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Julio Avael Discusses How Schools are Addressing the Mental Health Needs of Students

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Julio Avael III

Julio Avael III has more than 20 years of experience in healthcare education, crisis management and adolescent mental health. In 2016, Mr. Avael discovered his passion for supporting troubled teens and adolescents, which lead to his full-time career in providing mental health services for those in need. In the following article, Julio Avael discusses how schools are currently addressing the mental health needs of students, red-flag awareness, the impact of COVID-19, and the changes the pandemic brought to mental health.

The approach to public education is under consistent fluctuation. In order to effectively address the needs of the student, as well as allow them the optimum environment for them to learn, they must be open to modification based on public needs explains Julio Avael III.

Those who have been involved in the school system in recent years, as a student, educator, or even a parent, may have made note of the obvious shift in the approach to mental health. Though there has always been a guidance counselor of some sort present on all institutional grounds, the overall stigma regarding mental health has changed palpably.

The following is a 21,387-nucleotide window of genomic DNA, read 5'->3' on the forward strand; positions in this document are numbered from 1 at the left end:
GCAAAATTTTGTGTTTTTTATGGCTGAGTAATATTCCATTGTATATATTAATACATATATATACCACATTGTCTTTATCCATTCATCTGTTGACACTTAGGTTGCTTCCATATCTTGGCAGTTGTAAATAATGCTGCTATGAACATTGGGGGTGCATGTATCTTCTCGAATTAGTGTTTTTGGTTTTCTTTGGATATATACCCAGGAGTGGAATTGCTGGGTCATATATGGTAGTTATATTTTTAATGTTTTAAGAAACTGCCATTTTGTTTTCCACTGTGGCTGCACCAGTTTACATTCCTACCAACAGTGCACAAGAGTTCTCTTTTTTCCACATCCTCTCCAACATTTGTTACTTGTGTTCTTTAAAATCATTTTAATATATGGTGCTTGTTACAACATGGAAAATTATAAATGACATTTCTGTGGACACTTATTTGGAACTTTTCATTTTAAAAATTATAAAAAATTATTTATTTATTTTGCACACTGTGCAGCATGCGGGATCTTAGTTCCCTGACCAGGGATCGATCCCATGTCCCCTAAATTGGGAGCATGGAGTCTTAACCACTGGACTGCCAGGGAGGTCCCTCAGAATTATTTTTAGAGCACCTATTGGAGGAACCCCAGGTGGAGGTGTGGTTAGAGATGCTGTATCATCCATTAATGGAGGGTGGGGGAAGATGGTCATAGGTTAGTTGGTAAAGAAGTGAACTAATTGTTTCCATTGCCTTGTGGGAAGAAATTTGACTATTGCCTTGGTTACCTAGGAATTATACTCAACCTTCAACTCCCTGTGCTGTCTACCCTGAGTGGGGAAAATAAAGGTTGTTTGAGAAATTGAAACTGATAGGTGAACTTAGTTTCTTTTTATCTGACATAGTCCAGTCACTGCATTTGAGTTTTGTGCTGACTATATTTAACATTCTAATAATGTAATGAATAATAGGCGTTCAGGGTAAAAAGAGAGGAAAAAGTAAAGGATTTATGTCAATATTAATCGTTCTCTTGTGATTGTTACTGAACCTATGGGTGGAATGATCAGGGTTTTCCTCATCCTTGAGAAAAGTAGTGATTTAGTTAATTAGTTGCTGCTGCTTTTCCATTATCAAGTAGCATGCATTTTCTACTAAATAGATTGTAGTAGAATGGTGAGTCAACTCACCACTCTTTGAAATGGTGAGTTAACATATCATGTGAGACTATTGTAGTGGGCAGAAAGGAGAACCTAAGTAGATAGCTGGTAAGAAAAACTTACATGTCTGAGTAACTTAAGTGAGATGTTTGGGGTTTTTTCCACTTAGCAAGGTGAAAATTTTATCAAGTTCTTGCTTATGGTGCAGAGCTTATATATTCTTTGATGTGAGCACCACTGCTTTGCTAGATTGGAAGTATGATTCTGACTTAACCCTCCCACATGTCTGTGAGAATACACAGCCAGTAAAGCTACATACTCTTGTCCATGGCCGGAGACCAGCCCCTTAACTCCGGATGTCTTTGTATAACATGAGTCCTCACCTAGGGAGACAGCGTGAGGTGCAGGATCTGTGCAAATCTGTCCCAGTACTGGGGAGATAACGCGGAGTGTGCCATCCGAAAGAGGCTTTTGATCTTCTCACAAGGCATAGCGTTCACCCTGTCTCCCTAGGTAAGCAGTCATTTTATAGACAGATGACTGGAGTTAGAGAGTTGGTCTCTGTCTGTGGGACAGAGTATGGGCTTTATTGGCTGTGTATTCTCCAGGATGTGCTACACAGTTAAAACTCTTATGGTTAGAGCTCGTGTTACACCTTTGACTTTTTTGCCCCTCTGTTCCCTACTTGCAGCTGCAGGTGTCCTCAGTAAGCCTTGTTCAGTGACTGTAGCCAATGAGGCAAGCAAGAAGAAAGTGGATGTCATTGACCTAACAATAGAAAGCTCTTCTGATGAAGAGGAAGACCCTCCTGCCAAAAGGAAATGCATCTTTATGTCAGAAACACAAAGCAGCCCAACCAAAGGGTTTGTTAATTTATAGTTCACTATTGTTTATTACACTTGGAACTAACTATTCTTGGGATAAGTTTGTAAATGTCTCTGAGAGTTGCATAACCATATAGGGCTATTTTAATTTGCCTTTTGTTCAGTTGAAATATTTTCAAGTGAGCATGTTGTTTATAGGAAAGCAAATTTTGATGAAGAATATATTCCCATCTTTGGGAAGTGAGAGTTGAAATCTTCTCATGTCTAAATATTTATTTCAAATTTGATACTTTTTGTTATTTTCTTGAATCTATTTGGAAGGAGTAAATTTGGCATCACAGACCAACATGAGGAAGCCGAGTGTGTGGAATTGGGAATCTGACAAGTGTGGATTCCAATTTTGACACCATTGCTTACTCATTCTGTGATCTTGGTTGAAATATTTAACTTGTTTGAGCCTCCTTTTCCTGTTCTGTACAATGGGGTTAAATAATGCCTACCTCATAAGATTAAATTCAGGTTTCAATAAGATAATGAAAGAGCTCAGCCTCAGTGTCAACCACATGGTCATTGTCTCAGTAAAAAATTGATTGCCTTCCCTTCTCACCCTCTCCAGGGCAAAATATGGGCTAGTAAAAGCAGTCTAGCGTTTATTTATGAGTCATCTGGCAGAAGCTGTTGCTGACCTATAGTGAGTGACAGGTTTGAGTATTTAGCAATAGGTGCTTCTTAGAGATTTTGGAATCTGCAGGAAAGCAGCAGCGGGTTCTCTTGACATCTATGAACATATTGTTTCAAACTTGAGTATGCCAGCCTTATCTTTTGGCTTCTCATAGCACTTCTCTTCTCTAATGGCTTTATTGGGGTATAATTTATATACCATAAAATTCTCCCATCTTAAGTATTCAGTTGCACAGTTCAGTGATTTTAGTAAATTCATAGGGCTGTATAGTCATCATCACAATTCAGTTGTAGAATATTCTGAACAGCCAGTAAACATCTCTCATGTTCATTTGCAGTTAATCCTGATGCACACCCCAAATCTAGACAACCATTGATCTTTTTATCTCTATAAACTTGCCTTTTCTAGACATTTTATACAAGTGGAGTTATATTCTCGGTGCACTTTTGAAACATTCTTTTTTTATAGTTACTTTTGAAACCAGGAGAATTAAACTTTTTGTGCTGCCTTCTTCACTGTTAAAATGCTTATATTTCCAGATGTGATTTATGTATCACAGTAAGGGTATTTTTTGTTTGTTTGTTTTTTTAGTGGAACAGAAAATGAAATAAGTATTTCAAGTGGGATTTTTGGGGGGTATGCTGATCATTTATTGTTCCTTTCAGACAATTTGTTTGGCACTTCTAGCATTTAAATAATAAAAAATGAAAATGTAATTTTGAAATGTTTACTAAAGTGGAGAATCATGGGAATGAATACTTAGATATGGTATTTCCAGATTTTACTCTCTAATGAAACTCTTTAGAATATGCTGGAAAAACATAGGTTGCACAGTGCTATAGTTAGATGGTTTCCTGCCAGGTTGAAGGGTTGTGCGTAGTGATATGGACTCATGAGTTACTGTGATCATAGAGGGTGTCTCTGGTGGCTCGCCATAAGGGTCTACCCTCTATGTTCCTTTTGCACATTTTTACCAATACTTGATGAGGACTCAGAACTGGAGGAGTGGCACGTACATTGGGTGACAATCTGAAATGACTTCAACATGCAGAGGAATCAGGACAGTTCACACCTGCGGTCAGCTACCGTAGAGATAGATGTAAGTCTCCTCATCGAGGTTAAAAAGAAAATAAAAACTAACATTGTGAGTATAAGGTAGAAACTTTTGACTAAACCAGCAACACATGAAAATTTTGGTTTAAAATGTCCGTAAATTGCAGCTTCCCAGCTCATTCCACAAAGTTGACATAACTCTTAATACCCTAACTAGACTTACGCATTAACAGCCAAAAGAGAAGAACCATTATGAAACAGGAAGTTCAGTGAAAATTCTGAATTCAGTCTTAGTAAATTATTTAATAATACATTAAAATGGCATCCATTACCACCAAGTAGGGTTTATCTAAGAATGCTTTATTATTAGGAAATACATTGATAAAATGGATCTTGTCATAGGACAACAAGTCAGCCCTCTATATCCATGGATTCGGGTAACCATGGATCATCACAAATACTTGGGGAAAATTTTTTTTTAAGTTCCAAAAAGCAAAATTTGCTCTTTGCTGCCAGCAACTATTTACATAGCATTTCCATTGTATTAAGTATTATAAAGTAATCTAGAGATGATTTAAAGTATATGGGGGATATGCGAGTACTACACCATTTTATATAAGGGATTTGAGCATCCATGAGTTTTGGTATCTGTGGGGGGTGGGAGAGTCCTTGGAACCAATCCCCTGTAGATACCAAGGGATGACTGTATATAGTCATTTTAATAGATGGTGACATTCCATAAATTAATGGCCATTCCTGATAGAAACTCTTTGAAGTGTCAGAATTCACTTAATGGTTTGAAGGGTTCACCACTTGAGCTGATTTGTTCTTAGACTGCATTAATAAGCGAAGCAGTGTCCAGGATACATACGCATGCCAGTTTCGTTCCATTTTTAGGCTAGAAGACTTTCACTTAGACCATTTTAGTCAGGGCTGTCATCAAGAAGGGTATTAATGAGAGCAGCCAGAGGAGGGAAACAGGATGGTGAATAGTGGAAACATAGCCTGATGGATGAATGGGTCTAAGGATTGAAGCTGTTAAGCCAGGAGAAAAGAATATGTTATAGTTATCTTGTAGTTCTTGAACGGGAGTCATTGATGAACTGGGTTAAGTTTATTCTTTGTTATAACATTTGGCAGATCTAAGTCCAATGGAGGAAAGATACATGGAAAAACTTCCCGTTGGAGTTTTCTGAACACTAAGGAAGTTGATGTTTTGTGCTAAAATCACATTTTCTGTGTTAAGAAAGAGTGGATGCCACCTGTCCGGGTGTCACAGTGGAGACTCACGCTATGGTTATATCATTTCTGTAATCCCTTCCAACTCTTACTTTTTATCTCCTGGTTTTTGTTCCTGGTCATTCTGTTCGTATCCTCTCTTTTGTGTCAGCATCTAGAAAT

Julio Avael says that this neoteric direction is likely the consequence of the state of the world: the rise of school shootings, concerning psychological trends during the pandemic, etc. But what is this new approach? Is it enough to prove effective in the happiness of our students, and to keep them safe from potential dangers?

School Shootings and the Link with Student Mental health

The question of mental health is most always called into the hot seat in the wake of public tragedy, especially when those involved are school-aged children. The most frequent, and undoubtedly the most hot-button, inquiry is that of the relationship between mental health and school shootings: is it causational or correlational?